Mysticism and Contemporary Mainstream Islam

One of the prominent teachings of Islamic mysticism is that everyone is entitled to their own personal quest for God. An enticing implication of this idea is that one has infinite freedom in making choice of The Path, and nonconformity is not just welcome but highly looked upon, which perhaps is why Islamic mysticism caught on right from its early years. Delivering a serious blow to the contemporary monolithic understanding of religion of the time, it made greater space for spirituality which had almost died when religion began to be commonly equated with the do’s and don’ts of Shari’ah.

The general acceptance of un-orthodoxy slowly altered the way people understood vice and virtue. Being socially deviant did no longer equate with being a sinner. With that came a greater appreciation for all the ways in which people pursued their Creator and lesser scrutiny of how they dressed, behaved and looked. Uniformity was no longer called for. The complex cultural milieu that took birth was rather celebrated. In fact the whole enterprise of judging people from their Zahir (outlook) came crashing down.
Logically so, the Eeman acquired the status of a variable that could not be, or rather, needed not be, physically measured in inches (i.e. how high one’s pants from one’s ankles were, how long one’s beard was etc.) and returned to its original definition of piety.

However, today, more than we want to acknowledge, binary logic runs in the veins of contemporary Dar-ul-Uloom thought, which is sadly the sole representative of religion, rivaled by none. Since the beginning of time, binary logic is known to have made distinctions and bifurcations between different schools of thought instead of bringing about a unification which is the obvious need of time. The result is a highly confused and debated upon system of mainstream Islam. If ever humanity could take a break from that, it was in the period of mystics who made fundamental reformation in the way people saw the religion and taught them its real essence i.e. love, which threads the universe, connecting and molding every fragmented reality into The One.

Rumi makes exactly the same point when he states in his Masnawi Al Maanawi with an authority only he is entitled to:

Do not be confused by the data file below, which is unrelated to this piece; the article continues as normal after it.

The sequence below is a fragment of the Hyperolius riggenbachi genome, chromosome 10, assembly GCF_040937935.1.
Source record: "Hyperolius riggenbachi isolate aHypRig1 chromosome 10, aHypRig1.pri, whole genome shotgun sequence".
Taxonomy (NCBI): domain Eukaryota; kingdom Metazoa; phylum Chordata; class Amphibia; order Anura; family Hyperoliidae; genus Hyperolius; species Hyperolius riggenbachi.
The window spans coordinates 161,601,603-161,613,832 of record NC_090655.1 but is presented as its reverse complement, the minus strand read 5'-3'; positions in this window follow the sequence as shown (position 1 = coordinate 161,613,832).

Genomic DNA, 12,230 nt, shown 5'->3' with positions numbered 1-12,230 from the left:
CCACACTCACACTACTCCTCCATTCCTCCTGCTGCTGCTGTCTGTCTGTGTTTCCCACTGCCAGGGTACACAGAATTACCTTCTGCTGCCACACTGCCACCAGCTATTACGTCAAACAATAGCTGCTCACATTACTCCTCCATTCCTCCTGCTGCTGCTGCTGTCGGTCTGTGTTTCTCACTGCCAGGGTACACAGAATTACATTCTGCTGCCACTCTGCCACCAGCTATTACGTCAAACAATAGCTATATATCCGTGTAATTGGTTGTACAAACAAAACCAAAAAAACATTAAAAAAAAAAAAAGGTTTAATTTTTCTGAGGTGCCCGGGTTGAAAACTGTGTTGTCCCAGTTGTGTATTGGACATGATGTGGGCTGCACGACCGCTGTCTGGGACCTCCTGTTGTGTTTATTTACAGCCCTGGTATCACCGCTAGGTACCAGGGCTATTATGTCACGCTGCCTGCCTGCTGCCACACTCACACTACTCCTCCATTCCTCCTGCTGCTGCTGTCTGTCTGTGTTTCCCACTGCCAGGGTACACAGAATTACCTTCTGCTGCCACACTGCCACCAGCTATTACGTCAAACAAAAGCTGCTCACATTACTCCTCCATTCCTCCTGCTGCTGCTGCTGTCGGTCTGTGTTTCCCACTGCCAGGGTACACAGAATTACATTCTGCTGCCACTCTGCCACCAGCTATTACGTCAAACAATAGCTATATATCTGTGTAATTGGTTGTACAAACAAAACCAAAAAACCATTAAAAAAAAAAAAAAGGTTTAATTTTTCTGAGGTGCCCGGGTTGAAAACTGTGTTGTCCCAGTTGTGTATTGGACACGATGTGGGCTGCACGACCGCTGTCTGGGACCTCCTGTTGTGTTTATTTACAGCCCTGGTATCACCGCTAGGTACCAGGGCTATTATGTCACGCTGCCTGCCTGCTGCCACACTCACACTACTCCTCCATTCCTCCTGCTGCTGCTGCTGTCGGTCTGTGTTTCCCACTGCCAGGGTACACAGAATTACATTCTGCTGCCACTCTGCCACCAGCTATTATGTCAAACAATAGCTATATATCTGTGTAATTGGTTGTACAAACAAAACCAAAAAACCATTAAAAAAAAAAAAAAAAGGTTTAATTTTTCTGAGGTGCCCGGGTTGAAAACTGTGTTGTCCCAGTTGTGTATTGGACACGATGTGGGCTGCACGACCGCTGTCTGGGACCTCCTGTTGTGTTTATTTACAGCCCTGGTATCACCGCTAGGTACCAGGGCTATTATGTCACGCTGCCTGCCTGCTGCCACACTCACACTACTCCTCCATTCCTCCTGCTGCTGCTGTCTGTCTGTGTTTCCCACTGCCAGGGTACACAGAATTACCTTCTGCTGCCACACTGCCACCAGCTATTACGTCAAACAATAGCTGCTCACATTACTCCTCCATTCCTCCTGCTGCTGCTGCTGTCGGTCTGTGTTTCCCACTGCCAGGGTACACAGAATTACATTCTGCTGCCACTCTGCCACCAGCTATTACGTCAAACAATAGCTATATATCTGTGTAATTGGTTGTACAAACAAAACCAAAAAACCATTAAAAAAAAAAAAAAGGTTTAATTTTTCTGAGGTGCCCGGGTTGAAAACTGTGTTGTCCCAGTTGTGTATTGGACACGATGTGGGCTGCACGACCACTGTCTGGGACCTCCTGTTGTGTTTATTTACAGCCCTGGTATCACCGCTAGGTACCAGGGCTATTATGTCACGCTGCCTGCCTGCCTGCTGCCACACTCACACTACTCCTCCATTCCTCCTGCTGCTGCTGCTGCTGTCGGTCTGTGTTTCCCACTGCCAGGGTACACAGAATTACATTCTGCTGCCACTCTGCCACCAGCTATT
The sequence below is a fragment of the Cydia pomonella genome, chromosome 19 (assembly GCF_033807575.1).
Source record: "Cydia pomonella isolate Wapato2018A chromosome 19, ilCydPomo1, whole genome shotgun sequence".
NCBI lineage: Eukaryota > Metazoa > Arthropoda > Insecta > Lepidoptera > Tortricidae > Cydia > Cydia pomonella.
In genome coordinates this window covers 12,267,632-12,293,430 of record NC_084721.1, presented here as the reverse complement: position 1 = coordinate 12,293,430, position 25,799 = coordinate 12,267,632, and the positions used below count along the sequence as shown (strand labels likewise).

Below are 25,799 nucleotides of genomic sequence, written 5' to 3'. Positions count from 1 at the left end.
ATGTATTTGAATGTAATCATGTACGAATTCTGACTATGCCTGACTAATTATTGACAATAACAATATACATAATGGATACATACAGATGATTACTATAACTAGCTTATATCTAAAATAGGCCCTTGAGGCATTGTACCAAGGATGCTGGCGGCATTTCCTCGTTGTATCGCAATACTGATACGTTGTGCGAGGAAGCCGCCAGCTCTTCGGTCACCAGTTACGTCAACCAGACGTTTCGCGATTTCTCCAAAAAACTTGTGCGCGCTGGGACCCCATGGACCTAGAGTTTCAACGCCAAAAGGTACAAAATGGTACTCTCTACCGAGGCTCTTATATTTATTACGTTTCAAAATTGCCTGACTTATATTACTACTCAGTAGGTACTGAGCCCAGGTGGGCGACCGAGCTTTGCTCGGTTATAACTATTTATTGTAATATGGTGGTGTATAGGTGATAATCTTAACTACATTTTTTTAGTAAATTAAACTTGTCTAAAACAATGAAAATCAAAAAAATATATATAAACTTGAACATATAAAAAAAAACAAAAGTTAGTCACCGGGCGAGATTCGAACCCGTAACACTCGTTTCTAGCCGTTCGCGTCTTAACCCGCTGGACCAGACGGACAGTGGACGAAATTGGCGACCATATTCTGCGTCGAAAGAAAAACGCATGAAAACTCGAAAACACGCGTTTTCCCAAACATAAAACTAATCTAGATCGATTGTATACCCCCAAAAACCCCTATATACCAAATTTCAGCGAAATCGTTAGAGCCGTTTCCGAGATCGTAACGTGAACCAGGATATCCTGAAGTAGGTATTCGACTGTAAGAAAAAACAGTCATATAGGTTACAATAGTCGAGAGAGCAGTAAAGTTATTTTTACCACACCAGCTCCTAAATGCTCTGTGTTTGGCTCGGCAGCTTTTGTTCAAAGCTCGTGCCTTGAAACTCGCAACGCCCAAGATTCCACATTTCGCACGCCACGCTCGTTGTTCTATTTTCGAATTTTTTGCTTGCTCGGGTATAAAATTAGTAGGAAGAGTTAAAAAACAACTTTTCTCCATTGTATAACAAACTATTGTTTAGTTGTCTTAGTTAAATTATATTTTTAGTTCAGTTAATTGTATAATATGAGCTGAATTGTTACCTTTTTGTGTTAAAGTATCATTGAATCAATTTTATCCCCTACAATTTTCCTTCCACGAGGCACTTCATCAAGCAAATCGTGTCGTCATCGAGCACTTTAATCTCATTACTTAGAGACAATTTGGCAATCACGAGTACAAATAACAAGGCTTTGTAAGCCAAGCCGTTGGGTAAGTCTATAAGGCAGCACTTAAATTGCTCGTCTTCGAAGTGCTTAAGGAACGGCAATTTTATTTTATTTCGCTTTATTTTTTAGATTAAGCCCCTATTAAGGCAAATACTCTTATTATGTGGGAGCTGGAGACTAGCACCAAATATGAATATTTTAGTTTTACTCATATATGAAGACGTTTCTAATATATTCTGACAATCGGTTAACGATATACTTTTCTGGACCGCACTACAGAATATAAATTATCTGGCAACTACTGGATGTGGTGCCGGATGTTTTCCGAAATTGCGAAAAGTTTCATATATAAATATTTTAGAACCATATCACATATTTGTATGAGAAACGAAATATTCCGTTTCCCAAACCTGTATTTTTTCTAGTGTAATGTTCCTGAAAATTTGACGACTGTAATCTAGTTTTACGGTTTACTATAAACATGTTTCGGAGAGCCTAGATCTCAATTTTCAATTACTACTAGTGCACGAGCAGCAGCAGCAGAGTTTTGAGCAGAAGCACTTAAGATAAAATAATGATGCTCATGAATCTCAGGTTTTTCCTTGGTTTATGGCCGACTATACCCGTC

I have lifted the marrow from the Quran and have left the empty bones for the dogs to quarrel upon.

By bones, he meant endless, trivial debates on Ilm-ul-Kalam that scholars of the time engaged in, leaving out the matters of consequence that demanded greater and immediate attention i.e. spiritual well-being, referred to as “marrow” here. More or less the same thing was said by Jesus as quoted in Matthew [23:23,24].

You strain out a gnat but swallow a camel.

P.S.: I’d like to expand on this post. Ideas, questions and critiques are welcome.

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2 thoughts on “Mysticism and Contemporary Mainstream Islam

    1. You’re doing it right, revels! Just a word of caution, though.
      Over the years, I’ve observed that there are three kinds of worshipers: those who worship for the sake of people, those who worship for the sake of worship and those who worship for the sake of Allah. First are plain hypocrites, second are sincere people who worship more out of habit than anything else. Only the last category is doing it right. Sufis just wanted us to add the element of love of Allah to our worship without which it stays meaningless – as empty as a hollow shell.
      Following the Sunnah is great – only if we do that out of love for Allah and Prophet Muhammad (P.B.U.H.). But if we’re doing it in order to assure ourself we’re on the right track, or worse, to blend in with the religious people around, we really need to revise our intentions.

      Thank you for your comment.

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